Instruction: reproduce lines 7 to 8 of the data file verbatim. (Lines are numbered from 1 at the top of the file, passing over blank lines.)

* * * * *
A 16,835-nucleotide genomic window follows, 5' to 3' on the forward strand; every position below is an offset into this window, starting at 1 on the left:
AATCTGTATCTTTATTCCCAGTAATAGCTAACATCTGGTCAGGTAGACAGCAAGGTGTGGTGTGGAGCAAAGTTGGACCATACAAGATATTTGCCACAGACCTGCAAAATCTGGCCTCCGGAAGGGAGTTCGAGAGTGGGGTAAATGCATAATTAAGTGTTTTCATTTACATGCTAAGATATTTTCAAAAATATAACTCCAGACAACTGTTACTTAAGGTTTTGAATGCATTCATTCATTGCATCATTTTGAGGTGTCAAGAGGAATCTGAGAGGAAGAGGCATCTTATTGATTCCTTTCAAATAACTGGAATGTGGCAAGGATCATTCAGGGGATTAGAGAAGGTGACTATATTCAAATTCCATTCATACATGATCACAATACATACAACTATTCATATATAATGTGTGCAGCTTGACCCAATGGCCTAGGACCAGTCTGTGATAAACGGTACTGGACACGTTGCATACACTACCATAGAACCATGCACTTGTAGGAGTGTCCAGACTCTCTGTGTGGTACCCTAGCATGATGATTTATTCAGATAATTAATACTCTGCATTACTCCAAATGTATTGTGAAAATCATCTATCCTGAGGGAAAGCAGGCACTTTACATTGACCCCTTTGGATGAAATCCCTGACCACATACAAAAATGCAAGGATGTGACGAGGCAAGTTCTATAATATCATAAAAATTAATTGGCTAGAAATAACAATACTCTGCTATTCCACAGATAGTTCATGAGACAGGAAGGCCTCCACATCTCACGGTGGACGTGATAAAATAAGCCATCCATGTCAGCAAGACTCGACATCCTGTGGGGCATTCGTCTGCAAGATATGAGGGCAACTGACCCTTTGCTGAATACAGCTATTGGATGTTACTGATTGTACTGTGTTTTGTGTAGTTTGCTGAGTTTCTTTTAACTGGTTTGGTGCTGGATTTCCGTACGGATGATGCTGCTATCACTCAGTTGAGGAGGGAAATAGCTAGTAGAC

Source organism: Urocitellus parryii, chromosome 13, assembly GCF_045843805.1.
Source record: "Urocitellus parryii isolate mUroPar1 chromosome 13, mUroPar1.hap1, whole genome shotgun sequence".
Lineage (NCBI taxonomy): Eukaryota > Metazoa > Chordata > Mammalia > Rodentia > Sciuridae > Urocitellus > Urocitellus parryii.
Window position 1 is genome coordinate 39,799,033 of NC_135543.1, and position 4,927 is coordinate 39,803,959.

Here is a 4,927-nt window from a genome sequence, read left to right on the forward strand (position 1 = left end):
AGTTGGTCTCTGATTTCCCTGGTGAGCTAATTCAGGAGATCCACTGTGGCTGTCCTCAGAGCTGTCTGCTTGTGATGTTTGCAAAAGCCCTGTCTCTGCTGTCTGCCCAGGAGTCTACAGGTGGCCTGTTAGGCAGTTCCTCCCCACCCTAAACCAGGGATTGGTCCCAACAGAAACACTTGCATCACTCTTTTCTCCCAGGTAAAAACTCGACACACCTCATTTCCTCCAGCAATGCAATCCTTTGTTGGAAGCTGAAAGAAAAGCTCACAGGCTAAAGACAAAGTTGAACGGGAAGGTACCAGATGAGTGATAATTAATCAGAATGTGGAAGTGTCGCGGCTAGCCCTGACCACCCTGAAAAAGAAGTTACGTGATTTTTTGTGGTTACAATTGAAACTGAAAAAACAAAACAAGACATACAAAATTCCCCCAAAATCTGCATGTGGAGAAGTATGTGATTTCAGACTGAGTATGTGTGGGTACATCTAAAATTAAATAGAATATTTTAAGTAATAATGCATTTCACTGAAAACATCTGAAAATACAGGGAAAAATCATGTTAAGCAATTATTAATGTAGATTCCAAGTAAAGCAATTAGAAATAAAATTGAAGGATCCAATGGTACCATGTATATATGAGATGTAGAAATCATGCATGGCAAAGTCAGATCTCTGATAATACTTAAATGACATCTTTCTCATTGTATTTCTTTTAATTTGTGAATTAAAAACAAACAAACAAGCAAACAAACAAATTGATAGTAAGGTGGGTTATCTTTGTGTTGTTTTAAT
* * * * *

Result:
Here is a 4,927-nt window from a genome sequence, read left to right on the forward strand (position 1 = left end):
AGTTGGTCTCTGATTTCCCTGGTGAGCTAATTCAGGAGATCCACTGTGGCTGTCCTCAGAGCTGTCTGCTTGTGATGTTTGCAAAAGCCCTGTCTCTGCTGTCTGCCCAGGAGTCTACAGGTGGCCTGTTAGGCAGTTCCTCCCCACCCTAAACCAGGGATTGGTCCCAACAGAAACACTTGCATCACTCTTTTCTCCCAGGTAAAAACTCGACACACCTCATTTCCTCCAGCAATGCAATCCTTTGTTGGAAGCTGAAAGAAAAGCTCACAGGCTAAAGACAAAGTTGAACGGGAAGGTACCAGATGAGTGATAATTAATCAGAATGTGGAAGTGTCGCGGCTAGCCCTGACCACCCTGAAAAAGAAGTTACGTGATTTTTTGTGGTTACAATTGAAACTGAAAAAACAAAACAAGACATACAAAATTCCCCCAAAATCTGCATGTGGAGAAGTATGTGATTTCAGACTGAGTATGTGTGGGTACATCTAAAATTAAATAGAATATTTTAAGTAATAATGCATTTCACTGAAAACATCTGAAAATACAGGGAAAAATCATGTTAAGCAATTATTAATGTAGATTCCAAGTAAAGCAATTAGAAATAAAATTGAAGGATCCAATGGTACCATGTATATATGAGATGTAGAAATCATGCATGGCAAAGTCAGATCTCTGATAATACTTAAATGACATCTTTCTCATTGTATTTCTTTTAATTTGTGAATTAAAAACAAACAAACAAGCAAACAAACAAATTGATAGTAAGGTGGGTTATCTTTGTGTTGTTTTAAT